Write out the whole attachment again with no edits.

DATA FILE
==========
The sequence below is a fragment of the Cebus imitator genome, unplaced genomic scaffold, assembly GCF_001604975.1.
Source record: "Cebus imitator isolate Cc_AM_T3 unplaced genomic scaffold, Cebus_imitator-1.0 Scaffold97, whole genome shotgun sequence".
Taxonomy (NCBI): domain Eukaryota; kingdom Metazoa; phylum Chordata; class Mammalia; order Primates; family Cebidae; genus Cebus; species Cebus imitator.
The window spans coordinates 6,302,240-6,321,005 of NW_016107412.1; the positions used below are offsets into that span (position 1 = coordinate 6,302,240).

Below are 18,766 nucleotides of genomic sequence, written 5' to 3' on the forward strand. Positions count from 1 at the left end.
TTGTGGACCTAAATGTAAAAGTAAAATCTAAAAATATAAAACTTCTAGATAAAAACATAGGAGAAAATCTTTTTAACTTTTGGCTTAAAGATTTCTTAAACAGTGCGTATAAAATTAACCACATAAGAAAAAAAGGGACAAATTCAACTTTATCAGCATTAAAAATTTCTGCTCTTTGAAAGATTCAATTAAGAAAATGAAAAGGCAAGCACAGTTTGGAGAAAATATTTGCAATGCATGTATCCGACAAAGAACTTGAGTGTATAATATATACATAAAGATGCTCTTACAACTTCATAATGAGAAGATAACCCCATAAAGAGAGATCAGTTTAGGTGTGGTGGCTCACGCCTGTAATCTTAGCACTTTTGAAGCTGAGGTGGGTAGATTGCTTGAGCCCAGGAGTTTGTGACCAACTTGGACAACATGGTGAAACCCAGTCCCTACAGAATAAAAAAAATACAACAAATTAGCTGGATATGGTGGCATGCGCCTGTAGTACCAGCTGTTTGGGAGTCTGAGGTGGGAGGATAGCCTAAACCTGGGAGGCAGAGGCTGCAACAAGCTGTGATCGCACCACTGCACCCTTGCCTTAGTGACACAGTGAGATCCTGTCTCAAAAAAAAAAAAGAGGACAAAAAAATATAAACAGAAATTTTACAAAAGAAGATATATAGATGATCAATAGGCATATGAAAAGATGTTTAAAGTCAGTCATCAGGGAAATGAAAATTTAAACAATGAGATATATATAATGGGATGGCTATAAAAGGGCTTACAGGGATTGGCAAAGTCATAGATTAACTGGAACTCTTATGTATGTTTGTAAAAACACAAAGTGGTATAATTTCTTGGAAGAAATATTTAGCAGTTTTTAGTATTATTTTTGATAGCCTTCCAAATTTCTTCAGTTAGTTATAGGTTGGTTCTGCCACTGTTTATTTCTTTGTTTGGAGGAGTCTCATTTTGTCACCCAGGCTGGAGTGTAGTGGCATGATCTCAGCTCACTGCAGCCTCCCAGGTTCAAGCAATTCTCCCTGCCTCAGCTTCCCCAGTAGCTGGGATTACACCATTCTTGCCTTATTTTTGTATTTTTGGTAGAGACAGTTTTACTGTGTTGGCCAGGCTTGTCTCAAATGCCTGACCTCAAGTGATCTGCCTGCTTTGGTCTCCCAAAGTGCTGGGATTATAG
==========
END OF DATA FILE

The sequence below is a fragment of the Cebus imitator genome, unplaced genomic scaffold, assembly GCF_001604975.1.
Source record: "Cebus imitator isolate Cc_AM_T3 unplaced genomic scaffold, Cebus_imitator-1.0 Scaffold97, whole genome shotgun sequence".
Taxonomy (NCBI): domain Eukaryota; kingdom Metazoa; phylum Chordata; class Mammalia; order Primates; family Cebidae; genus Cebus; species Cebus imitator.
The window spans coordinates 6,302,240-6,321,005 of NW_016107412.1; the positions used below are offsets into that span (position 1 = coordinate 6,302,240).

Below are 18,766 nucleotides of genomic sequence, written 5' to 3' on the forward strand. Positions count from 1 at the left end.
TTGTGGACCTAAATGTAAAAGTAAAATCTAAAAATATAAAACTTCTAGATAAAAACATAGGAGAAAATCTTTTTAACTTTTGGCTTAAAGATTTCTTAAACAGTGCGTATAAAATTAACCACATAAGAAAAAAAGGGACAAATTCAACTTTATCAGCATTAAAAATTTCTGCTCTTTGAAAGATTCAATTAAGAAAATGAAAAGGCAAGCACAGTTTGGAGAAAATATTTGCAATGCATGTATCCGACAAAGAACTTGAGTGTATAATATATACATAAAGATGCTCTTACAACTTCATAATGAGAAGATAACCCCATAAAGAGAGATCAGTTTAGGTGTGGTGGCTCACGCCTGTAATCTTAGCACTTTTGAAGCTGAGGTGGGTAGATTGCTTGAGCCCAGGAGTTTGTGACCAACTTGGACAACATGGTGAAACCCAGTCCCTACAGAATAAAAAAAATACAACAAATTAGCTGGATATGGTGGCATGCGCCTGTAGTACCAGCTGTTTGGGAGTCTGAGGTGGGAGGATAGCCTAAACCTGGGAGGCAGAGGCTGCAACAAGCTGTGATCGCACCACTGCACCCTTGCCTTAGTGACACAGTGAGATCCTGTCTCAAAAAAAAAAAAGAGGACAAAAAAATATAAACAGAAATTTTACAAAAGAAGATATATAGATGATCAATAGGCATATGAAAAGATGTTTAAAGTCAGTCATCAGGGAAATGAAAATTTAAACAATGAGATATATATAATGGGATGGCTATAAAAGGGCTTACAGGGATTGGCAAAGTCATAGATTAACTGGAACTCTTATGTATGTTTGTAAAAACACAAAGTGGTATAATTTCTTGGAAGAAATATTTAGCAGTTTTTAGTATTATTTTTGATAGCCTTCCAAATTTCTTCAGTTAGTTATAGGTTGGTTCTGCCACTGTTTATTTCTTTGTTTGGAGGAGTCTCATTTTGTCACCCAGGCTGGAGTGTAGTGGCATGATCTCAGCTCACTGCAGCCTCCCAGGTTCAAGCAATTCTCCCTGCCTCAGCTTCCCCAGTAGCTGGGATTACACCATTCTTGCCTTATTTTTGTATTTTTGGTAGAGACAGTTTTACTGTGTTGGCCAGGCTTGTCTCAAATGCCTGACCTCAAGTGATCTGCCTGCTTTGGTCTCCCAAAGTGCTGGGATTATAG